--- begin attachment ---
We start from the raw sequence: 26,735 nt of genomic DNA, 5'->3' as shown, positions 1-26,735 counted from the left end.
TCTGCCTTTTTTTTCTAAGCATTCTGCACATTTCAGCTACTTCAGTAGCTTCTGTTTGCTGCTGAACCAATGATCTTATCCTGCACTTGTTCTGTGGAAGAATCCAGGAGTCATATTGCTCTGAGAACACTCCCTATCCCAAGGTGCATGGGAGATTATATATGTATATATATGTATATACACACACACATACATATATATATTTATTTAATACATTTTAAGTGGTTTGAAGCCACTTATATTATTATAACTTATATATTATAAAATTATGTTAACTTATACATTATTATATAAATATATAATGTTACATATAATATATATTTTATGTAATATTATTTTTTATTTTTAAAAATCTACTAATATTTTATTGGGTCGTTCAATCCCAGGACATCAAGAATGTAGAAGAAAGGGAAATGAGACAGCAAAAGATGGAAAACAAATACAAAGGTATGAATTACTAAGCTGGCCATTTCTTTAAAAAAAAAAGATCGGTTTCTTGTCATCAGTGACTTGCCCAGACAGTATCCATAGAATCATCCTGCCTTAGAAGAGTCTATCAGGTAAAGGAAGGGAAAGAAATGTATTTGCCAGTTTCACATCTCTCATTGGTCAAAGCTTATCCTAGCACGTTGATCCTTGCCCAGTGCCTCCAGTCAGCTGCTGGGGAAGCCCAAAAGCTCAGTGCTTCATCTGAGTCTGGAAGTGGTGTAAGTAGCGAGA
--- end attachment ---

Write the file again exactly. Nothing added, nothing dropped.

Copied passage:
We start from the raw sequence: 26,735 nt of genomic DNA, 5'->3' as shown, positions 1-26,735 counted from the left end.
TCTGCCTTTTTTTTCTAAGCATTCTGCACATTTCAGCTACTTCAGTAGCTTCTGTTTGCTGCTGAACCAATGATCTTATCCTGCACTTGTTCTGTGGAAGAATCCAGGAGTCATATTGCTCTGAGAACACTCCCTATCCCAAGGTGCATGGGAGATTATATATGTATATATATGTATATACACACACACATACATATATATATTTATTTAATACATTTTAAGTGGTTTGAAGCCACTTATATTATTATAACTTATATATTATAAAATTATGTTAACTTATACATTATTATATAAATATATAATGTTACATATAATATATATTTTATGTAATATTATTTTTTATTTTTAAAAATCTACTAATATTTTATTGGGTCGTTCAATCCCAGGACATCAAGAATGTAGAAGAAAGGGAAATGAGACAGCAAAAGATGGAAAACAAATACAAAGGTATGAATTACTAAGCTGGCCATTTCTTTAAAAAAAAAAGATCGGTTTCTTGTCATCAGTGACTTGCCCAGACAGTATCCATAGAATCATCCTGCCTTAGAAGAGTCTATCAGGTAAAGGAAGGGAAAGAAATGTATTTGCCAGTTTCACATCTCTCATTGGTCAAAGCTTATCCTAGCACGTTGATCCTTGCCCAGTGCCTCCAGTCAGCTGCTGGGGAAGCCCAAAAGCTCAGTGCTTCATCTGAGTCTGGAAGTGGTGTAAGTAGCGAGA